In Larson v. Department of Economic Security, 281 N.W.2d 667 (Minn.1979), the Minnesota Supreme Court denied unemployment compensation benefits stating:

    [O]nce [claimant] was provided with the expectation of assistance from his employer in eliminating his [problem], the burden was upon him to fully apprise the employer of the continuing [problem]. Without this full knowledge, it was reasonable for the employer to assume that the problem had been corrected.

    Id. at 669.

    Porrazzo admits that he did not seek assistance from his employer immediately before quitting. However, he was given no assurance and had no expectation of assistance from the employer. Earlier discussions with representatives of the employer resulted merely in the statement that Porrazzo was expected to work the matters out with his direct supervisor even though the supervisor was the source of many of his difficulties. Further, Porrazzo did attempt to resolve his problems through his supervisor as directed. The employer, through that supervisor, must be deemed to have had knowledge of Porrazzo's continuing problems.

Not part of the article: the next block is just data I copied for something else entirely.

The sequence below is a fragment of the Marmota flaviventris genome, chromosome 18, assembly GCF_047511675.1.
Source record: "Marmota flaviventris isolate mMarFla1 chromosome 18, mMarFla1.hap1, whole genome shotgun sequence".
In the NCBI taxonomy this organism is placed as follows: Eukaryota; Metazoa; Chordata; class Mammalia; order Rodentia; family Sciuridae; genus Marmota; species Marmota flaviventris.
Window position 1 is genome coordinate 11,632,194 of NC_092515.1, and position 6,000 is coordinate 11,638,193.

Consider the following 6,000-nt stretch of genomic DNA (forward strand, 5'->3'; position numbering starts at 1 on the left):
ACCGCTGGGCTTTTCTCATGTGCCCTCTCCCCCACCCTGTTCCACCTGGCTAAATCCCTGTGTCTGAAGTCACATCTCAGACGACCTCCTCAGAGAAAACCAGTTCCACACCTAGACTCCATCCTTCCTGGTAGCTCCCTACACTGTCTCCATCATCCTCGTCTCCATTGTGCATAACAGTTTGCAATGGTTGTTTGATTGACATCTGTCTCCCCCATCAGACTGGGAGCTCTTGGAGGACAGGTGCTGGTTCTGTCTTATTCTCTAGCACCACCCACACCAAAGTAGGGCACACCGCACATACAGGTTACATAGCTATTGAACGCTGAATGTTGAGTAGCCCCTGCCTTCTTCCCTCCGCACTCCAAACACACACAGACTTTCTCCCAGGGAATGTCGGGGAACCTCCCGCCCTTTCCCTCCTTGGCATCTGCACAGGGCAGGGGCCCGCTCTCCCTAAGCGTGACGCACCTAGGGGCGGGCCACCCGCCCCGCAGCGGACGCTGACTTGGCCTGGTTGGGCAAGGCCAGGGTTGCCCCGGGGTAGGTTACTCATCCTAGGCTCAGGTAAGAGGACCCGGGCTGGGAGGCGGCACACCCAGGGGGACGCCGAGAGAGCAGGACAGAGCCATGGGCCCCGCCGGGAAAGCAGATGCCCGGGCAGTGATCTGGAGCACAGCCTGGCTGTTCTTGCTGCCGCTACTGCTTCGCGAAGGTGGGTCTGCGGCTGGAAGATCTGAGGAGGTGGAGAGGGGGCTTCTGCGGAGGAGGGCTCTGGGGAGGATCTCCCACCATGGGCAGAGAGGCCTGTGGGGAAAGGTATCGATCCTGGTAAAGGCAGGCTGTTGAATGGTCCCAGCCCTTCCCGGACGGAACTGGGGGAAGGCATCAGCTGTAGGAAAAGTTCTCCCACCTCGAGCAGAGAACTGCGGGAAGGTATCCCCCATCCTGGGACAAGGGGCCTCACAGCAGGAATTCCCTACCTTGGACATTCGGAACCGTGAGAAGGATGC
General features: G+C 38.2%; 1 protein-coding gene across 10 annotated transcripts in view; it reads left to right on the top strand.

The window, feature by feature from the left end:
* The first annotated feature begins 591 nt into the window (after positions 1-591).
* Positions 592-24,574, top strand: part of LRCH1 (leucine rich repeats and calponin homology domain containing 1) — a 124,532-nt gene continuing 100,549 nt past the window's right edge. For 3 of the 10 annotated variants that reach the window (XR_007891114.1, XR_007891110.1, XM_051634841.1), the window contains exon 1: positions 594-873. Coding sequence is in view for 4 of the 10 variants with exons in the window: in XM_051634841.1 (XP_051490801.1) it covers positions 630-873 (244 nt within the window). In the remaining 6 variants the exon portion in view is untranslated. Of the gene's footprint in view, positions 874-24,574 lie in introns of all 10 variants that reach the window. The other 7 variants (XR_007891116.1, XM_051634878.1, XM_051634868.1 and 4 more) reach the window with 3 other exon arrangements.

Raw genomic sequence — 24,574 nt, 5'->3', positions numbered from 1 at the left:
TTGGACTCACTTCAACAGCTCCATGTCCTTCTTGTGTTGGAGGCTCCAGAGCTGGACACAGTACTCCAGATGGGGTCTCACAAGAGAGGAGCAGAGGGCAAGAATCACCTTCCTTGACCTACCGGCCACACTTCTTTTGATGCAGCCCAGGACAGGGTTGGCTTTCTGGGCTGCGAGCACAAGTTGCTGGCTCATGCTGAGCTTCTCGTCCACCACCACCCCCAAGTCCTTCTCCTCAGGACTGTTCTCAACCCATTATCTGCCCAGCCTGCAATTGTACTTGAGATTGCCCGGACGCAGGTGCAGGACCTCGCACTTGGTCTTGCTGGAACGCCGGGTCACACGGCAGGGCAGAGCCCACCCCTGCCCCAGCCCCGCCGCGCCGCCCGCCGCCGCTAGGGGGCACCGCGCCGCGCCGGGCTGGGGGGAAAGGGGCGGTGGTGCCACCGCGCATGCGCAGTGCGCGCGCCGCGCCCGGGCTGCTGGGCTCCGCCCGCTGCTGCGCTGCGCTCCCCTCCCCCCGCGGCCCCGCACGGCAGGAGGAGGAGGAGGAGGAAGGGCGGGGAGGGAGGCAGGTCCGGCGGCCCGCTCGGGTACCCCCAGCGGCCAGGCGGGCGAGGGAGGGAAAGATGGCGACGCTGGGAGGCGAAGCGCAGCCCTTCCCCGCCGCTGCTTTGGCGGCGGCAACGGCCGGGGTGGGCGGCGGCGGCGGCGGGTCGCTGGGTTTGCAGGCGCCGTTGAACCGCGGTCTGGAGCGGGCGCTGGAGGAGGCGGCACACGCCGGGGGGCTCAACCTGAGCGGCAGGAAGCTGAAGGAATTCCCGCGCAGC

We recognize that the court's scope of review in economic security cases is narrow. White v. Metropolitan Medical Center, 332 N.W.2d 25, 26 (Minn.1983). The findings of fact drawn by the Commissioner of Economic Security are supported by the record and are not disturbed on appeal. Id. However, we believe the Commissioner's conclusion of law that Porrazzo quit without good cause attributable to the employer does not have reasonable support in the findings. Therefore, it is not binding on this court. Zepp; Johnson v. Wilson and Co., 266 Minn. 500, 509, 124 N.W.2d 496, 502 (1963).


    We hold that the findings do not support the conclusion that relator voluntarily terminated his employment without good cause attributable to the employer, but instead support the contrary conclusion. Because relator terminated his employment with good cause attributable to the employer, he is not disqualified from the receipt of unemployment compensation benefits pursuant to Minn.Stat. § 268.09, subd. 1(1).